What was life like in California in the 1930s?
California was hit hard by the economic collapse of the 1930s. Businesses failed, workers lost their jobs, and families fell into poverty. While the political response to the depression often was confused and ineffective, social messiahs offered alluring panaceas promising relief and recovery.
Who was baked out blown out and broke?
For many in Texas, Oklahoma, Kansas, and Arkansas who were “baked out, blown out, and broke,” their only hope was California, whose rains still brought bountiful harvests and potential jobs for farmworkers. Oklahoma lost 440,000 people, or a full 18.4 percent of its 1930 population, to outmigration.
Why did migrant workers move to California in 1930?
Migration Out of the Plains during the Depression. During the Dust Bowl years, the weather destroyed nearly all the crops farmers tried to grow on the Great Plains. Many once-proud farmers packed up their families and moved to California hoping to find work as day laborers on huge farms.
When was the photo migrant mother taken?
Why did Okies move to California?
“Okies,” as Californians labeled them, were refugee farm families from the Southern Plains who migrated to California in the 1930s to escape the ruin of the Great Depression and the Dust Bowl. The Dust Bowl years on the Southern Plains also had economic origins.
Did the Dust Bowl affect California?
The storms, years of drought, and the Great Depression devastated the lives of residents living in those Dust Bowl states. Three hundred thousand of the stricken people packed up their belongings and drove to California. The great Dust Bowl migration transformed and reshaped California for years to come.
Who was Dorothea Lange and how did the Dust Bowl impact her work?
In the 1930s, Lange worked for a government program that documented relief sent to farmers who had been hit hard by the collapse of the U.S. economy. Her images of desperately poor families told the stories of those who had been unfortunate. They also drew the sympathy and support of the American public.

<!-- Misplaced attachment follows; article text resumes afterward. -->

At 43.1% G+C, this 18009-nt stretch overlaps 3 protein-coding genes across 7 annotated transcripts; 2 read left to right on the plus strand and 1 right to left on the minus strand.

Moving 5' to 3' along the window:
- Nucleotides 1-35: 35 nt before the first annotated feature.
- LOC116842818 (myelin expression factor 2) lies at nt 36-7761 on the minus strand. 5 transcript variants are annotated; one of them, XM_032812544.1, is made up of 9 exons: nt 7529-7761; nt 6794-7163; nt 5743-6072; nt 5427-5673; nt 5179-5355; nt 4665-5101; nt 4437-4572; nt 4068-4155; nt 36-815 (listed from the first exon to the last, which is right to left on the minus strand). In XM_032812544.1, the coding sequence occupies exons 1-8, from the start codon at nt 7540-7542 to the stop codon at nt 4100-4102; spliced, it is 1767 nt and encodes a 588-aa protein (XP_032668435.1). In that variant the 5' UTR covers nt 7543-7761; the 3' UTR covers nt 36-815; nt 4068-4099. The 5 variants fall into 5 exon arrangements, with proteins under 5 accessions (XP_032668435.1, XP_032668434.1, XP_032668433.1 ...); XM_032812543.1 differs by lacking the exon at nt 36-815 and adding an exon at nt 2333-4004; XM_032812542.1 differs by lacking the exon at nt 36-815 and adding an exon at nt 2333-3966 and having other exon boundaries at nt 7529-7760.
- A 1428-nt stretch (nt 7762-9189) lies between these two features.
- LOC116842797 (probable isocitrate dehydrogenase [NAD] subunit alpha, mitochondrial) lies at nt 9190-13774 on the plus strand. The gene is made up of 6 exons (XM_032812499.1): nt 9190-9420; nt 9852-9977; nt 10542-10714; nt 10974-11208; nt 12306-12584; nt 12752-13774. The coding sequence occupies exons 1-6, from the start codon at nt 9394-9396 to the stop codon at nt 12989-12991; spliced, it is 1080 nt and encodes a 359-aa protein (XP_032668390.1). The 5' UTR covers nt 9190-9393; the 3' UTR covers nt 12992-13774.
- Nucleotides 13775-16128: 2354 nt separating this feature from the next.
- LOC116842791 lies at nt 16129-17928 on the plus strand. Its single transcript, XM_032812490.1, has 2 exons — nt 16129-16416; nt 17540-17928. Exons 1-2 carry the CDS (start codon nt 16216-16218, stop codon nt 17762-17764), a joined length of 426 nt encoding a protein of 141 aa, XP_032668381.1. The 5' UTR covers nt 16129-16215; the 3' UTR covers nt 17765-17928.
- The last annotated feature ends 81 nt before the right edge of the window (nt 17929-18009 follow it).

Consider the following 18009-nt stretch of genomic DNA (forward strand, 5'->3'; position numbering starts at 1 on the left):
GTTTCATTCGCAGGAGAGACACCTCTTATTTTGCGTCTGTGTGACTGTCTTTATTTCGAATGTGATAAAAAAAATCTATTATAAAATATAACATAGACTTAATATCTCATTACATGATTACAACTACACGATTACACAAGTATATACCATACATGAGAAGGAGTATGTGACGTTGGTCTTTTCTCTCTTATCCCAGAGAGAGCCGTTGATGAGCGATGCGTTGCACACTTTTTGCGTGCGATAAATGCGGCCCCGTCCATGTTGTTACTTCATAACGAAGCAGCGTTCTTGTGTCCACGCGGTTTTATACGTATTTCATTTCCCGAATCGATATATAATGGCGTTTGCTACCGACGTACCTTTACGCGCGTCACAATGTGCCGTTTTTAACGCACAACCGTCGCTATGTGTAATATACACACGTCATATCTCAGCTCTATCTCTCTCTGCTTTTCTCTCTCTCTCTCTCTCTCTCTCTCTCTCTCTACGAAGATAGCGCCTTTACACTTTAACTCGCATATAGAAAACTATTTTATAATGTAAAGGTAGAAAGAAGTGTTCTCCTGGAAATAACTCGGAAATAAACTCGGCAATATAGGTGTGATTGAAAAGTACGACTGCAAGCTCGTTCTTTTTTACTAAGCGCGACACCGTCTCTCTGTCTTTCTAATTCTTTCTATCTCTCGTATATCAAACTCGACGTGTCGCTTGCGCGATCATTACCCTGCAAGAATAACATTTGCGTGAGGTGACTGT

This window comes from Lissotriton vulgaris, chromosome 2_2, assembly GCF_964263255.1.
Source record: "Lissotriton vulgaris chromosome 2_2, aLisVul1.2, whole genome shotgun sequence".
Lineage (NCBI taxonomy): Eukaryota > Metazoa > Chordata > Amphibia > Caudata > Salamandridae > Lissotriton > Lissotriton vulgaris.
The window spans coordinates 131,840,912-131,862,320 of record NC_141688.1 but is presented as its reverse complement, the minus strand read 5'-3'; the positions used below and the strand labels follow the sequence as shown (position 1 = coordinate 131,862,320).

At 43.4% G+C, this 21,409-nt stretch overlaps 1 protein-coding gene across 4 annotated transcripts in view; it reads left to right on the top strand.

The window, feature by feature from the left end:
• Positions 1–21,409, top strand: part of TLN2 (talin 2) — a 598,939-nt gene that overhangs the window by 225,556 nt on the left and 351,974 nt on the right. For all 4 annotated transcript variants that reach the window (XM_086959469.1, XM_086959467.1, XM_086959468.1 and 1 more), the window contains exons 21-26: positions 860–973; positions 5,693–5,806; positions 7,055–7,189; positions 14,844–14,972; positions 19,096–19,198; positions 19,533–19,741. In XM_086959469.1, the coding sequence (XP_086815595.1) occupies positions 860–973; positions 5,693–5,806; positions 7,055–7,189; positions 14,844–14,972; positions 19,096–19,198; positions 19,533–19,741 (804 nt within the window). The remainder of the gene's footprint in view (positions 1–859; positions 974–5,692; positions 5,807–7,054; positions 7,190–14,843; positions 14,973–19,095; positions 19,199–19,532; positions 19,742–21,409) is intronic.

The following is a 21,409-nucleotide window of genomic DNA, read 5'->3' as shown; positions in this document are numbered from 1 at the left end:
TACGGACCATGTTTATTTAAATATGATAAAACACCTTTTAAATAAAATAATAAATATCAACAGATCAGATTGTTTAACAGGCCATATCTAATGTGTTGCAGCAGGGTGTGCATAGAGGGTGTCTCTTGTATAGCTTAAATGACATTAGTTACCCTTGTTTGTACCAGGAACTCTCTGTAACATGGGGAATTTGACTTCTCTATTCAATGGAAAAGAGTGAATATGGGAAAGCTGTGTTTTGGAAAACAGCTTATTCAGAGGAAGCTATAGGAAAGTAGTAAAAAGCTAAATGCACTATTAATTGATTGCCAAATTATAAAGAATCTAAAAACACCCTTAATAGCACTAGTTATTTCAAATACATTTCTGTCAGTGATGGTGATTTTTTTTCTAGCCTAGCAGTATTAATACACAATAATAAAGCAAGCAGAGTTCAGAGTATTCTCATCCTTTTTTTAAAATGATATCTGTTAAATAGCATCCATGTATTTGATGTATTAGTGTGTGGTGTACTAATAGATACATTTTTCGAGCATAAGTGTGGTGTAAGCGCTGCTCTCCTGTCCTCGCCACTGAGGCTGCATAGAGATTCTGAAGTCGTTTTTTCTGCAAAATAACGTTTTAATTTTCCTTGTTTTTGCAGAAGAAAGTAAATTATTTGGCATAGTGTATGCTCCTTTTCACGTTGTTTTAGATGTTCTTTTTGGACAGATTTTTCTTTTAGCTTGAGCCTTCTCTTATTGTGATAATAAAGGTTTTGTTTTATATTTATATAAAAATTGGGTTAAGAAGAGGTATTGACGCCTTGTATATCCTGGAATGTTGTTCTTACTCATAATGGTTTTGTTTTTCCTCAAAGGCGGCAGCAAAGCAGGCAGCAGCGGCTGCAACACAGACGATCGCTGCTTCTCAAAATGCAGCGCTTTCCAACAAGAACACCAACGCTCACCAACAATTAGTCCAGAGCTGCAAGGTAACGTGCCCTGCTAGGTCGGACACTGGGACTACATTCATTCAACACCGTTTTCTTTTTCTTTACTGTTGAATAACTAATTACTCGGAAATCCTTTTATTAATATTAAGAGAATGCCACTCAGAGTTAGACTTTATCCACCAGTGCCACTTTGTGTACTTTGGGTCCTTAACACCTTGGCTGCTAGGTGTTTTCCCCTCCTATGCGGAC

How many people migrated to California in the 1930s?
Who did Dorothea Lange influence?
Lange’s America included Mormons, Jews, and evangelicals; farmers, sharecroppers, and migrant farmworkers; workers domestic and industrial, male and female; citizens and immigrants not only black and white but also Mexican, Filipino, Chinese, and Japanese, notably the 120,000 Japanese Americans locked in internment …
What is the message of migrant mother?
From the moment it first appeared in the pages of a San Francisco newspaper in March 1936, the image known as “Migrant Mother” came to symbolize the hunger, poverty and hopelessness endured by so many Americans during the Great Depression.
What were the two major components of Lange’s upbringing How did these influence her life and her work?
Art and literature were big parts of Lange’s upbringing. Her parents were both strong advocates for her education, and exposure to creative works filled her childhood.
Which group of people living in California were forced from the United States during the Great Depression?
Living conditions in California during the Great Depression Once the Okie families migrated from Oklahoma to California, they often were forced to work on large farms to support their families.
What was the effect of the photograph Migrant Mother?
In 1936, photographer Dorothea Lange captured an image of a mother and her children living in poverty that became one of the most defining images of the Great Depression and a lasting, infinitely reproduced symbol of courage and endurance.